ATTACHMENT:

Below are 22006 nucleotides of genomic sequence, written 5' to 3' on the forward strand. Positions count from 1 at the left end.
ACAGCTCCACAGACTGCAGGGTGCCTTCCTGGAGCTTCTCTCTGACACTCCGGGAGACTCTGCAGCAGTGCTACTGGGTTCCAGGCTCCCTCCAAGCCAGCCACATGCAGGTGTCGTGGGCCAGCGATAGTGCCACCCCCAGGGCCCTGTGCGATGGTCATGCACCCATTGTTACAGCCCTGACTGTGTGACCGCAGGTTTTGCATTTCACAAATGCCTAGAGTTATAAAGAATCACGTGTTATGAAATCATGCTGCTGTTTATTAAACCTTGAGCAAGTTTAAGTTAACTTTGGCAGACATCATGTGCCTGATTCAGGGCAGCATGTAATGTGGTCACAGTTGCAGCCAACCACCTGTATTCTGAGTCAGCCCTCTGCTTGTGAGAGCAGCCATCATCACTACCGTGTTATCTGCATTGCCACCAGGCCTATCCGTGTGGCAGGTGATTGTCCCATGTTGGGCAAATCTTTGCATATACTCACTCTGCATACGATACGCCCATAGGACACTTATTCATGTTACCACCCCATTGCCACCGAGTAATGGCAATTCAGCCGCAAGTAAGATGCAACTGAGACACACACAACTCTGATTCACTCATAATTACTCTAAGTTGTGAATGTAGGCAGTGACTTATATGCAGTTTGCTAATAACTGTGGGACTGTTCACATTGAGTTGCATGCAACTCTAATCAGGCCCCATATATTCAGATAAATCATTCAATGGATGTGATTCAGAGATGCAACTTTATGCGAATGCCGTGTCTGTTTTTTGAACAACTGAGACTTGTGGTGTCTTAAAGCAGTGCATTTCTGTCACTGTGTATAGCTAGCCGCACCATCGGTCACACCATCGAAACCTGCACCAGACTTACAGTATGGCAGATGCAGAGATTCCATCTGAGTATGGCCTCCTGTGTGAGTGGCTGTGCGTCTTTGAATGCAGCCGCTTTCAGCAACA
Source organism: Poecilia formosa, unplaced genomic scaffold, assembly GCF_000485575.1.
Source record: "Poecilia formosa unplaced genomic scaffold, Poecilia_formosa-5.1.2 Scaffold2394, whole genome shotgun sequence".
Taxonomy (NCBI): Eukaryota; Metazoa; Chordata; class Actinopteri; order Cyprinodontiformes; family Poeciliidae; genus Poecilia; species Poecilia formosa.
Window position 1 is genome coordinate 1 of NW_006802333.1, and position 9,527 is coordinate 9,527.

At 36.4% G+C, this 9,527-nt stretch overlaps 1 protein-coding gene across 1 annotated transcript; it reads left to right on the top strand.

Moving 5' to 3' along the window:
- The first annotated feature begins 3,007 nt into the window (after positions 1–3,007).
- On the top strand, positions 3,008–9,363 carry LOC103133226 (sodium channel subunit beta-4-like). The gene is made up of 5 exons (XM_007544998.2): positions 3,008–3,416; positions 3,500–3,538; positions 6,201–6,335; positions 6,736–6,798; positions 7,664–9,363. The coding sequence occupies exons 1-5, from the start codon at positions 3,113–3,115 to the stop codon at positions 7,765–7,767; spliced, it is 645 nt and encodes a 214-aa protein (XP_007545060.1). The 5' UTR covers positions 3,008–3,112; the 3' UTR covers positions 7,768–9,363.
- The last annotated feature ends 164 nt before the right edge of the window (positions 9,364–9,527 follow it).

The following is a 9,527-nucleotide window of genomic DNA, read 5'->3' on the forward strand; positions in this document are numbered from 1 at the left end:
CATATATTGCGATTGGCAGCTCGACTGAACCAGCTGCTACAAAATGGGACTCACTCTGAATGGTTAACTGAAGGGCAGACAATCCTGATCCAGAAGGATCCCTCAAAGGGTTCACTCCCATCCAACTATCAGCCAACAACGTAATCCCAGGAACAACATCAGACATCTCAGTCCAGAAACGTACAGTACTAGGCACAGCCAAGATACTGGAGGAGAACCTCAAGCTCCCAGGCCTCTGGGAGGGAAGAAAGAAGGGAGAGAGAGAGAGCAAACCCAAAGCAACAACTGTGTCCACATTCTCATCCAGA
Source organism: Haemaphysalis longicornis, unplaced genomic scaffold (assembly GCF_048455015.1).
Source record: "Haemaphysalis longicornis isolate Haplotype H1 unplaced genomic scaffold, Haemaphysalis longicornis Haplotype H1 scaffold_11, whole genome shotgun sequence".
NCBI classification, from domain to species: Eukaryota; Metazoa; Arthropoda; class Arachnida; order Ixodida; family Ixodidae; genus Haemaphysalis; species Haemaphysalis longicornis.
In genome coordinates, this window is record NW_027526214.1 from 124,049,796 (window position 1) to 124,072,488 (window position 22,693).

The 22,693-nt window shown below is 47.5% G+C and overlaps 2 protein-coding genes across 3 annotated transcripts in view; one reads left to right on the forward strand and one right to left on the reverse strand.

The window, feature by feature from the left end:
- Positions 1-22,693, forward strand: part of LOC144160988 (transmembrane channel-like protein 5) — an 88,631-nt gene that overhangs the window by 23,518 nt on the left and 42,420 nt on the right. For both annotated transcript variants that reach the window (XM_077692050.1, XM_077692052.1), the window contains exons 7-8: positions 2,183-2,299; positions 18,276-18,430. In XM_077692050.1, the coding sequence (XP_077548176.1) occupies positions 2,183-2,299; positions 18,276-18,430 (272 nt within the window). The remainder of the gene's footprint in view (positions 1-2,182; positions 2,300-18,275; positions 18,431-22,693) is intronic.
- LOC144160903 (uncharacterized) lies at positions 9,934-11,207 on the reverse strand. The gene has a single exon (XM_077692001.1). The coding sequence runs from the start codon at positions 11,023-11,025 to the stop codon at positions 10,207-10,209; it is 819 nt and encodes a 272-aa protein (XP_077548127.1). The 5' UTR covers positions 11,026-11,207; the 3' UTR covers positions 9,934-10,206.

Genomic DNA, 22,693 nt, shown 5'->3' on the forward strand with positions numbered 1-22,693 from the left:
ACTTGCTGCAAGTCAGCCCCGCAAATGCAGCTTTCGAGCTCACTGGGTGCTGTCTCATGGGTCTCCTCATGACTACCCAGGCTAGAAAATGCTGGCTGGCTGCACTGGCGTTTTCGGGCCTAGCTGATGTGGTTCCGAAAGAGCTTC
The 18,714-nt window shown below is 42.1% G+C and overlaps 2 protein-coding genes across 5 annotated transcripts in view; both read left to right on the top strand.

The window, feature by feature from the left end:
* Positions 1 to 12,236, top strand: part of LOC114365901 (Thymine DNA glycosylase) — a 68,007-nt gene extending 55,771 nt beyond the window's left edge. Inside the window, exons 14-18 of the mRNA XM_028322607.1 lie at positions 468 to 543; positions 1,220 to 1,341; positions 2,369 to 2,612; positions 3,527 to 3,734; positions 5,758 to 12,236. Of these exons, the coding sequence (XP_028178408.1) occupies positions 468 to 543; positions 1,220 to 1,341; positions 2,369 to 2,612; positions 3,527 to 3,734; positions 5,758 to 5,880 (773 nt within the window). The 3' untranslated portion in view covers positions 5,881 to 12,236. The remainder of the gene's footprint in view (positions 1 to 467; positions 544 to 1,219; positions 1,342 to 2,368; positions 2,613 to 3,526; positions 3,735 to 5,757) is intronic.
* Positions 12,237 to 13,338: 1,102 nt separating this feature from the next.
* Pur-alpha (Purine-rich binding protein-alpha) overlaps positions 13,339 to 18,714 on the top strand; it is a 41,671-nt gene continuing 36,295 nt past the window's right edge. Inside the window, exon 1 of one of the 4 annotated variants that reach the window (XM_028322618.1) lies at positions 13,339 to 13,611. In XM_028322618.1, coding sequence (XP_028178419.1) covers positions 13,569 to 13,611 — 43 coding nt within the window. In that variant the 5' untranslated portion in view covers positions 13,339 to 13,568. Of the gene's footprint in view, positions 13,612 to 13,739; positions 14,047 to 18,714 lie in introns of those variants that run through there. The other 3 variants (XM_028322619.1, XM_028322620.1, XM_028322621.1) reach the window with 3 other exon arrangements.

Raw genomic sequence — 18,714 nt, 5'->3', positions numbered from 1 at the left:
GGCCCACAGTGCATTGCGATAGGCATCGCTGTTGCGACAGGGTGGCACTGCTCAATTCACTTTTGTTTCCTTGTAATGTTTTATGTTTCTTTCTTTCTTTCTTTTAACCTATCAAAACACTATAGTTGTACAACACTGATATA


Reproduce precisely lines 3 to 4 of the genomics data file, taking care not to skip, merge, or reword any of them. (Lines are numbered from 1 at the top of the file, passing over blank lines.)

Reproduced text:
Source organism: Poecilia formosa, unplaced genomic scaffold, assembly GCF_000485575.1.
Source record: "Poecilia formosa unplaced genomic scaffold, Poecilia_formosa-5.1.2 Scaffold2394, whole genome shotgun sequence".